We have many obvious needs in life — food, water, a housebroken puppy, for example. But if there’s one thing that drives Americans, it’s outrage. Without it, our lives lack a certain meaning.
We love our outrage, and that fact is why we should take the considerable amount of time it takes to work though Slate’s fabulous Outrage Project, which it released today.
It documented the year in outrage and while it was often well-founded, the year was also dominated by trivial concern after trivial concern raised to a fever pitch.
And yet it’s hard to pin down exactly what outrage means—what makes it different from garden-variety pique or the simmering thirst for vengeance. Why is your blustery old uncle “outraged” by Obama saluting Marines while holding a latte, but the private incandescence of Achilles in his tent is just “rage”? Outrage, the subjective experience of being furious at something that crosses a perceived line. Outrage, the shocked or indignant reaction, spontaneous or calculated. Outrage, the pickup, amplification, and acceleration of that expression on social and traditional media. Outraged: one answer to the question of how to be in 2014.
The series of essays documents the recipe for outrage, including the removal of context and the addition of an assertion of media mistreatment.
Pick a representative from each demo and place them side by side to reveal the contradictions. When Lena Dunham was accused by right-wing outlets of sexually molesting her sister, Grace, the writer and activist Mikki Kendall argued that Dunham’s racial and gender privilege had attracted her some unearned feminist sympathy. “If Lena Dunham was a man or a WOC I wonder how many folks would be handwaving these stories? Because I can just about guess,” Kendall tweeted, before contrasting the feminist treatment of Dunham with that of R. Kelly. “The gap between the attitudes that let R. Kelly prosper & the ones that excuse Dunham is incredibly thin,” she tweeted. “Nonexistent to be honest.” But there is more separating Kelly and Dunham than just race and gender—in both civil and criminal suits, Kelly has been accused of raping dozens of underage girls and producing child pornography from at least one encounter; Dunham has been accused, online, of touching her sister’s vagina, when she was 7. There is a compelling argument to be made about how black men are criminalized while white women are absolved; this isn’t it.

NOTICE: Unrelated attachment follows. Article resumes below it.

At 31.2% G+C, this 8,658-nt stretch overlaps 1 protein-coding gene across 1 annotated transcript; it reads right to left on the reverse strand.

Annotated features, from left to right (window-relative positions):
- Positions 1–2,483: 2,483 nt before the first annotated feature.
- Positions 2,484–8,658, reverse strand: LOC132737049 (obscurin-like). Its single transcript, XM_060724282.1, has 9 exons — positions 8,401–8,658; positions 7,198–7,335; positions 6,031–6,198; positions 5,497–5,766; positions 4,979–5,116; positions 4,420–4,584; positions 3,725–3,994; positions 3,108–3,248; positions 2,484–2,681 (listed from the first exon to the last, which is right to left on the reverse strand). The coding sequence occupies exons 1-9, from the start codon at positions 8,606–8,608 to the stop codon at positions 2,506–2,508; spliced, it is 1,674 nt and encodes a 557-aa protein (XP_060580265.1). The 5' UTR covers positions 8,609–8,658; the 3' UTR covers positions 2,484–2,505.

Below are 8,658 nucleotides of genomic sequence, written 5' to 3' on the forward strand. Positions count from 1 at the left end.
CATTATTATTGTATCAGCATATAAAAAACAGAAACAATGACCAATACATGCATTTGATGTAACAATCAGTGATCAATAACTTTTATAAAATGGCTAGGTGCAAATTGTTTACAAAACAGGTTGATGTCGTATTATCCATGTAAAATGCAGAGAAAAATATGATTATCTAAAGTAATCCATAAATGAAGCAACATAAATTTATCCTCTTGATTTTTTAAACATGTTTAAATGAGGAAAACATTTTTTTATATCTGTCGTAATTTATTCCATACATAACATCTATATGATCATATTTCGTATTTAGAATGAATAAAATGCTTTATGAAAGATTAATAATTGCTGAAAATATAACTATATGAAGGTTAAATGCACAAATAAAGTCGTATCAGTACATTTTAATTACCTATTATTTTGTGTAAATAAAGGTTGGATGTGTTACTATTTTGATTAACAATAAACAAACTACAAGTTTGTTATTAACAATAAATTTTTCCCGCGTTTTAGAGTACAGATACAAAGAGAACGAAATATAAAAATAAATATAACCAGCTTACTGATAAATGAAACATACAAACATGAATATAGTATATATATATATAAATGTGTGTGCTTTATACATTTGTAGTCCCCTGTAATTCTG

It all leads to the proper question: What’s the point?
It feels good to express disgust, of course, and when that comes with social affirmation—favorites, retweets, followers, blog posts—there’s an incentive to show more anger. But I think there’s more to it than that. In a world where prejudice and privilege still rule the day, it’s cathartic for a lot of lefties—even straight white dudes—to show outrage, even if it leads to nothing in particular. By raging against something like Colbert’s joke, you can voice your anger at the status quo, which, in the past year especially, seems to have frozen in place. And with a simple retweet, you can signify just what camp you’re in. In a sense, for the social-media left, cultural outrage is a substitute for politics.
BTW, today, I changed the video I used in yesterday’s 10,000th NewsCut post from cats to puppies. I tired of email from cat owners objecting to humor at their expense. Truth is, I don’t really like cats. Puppies and dogs? You can never go wrong with puppies, dogs, and the people who co-habitate with them. There’s less outrage.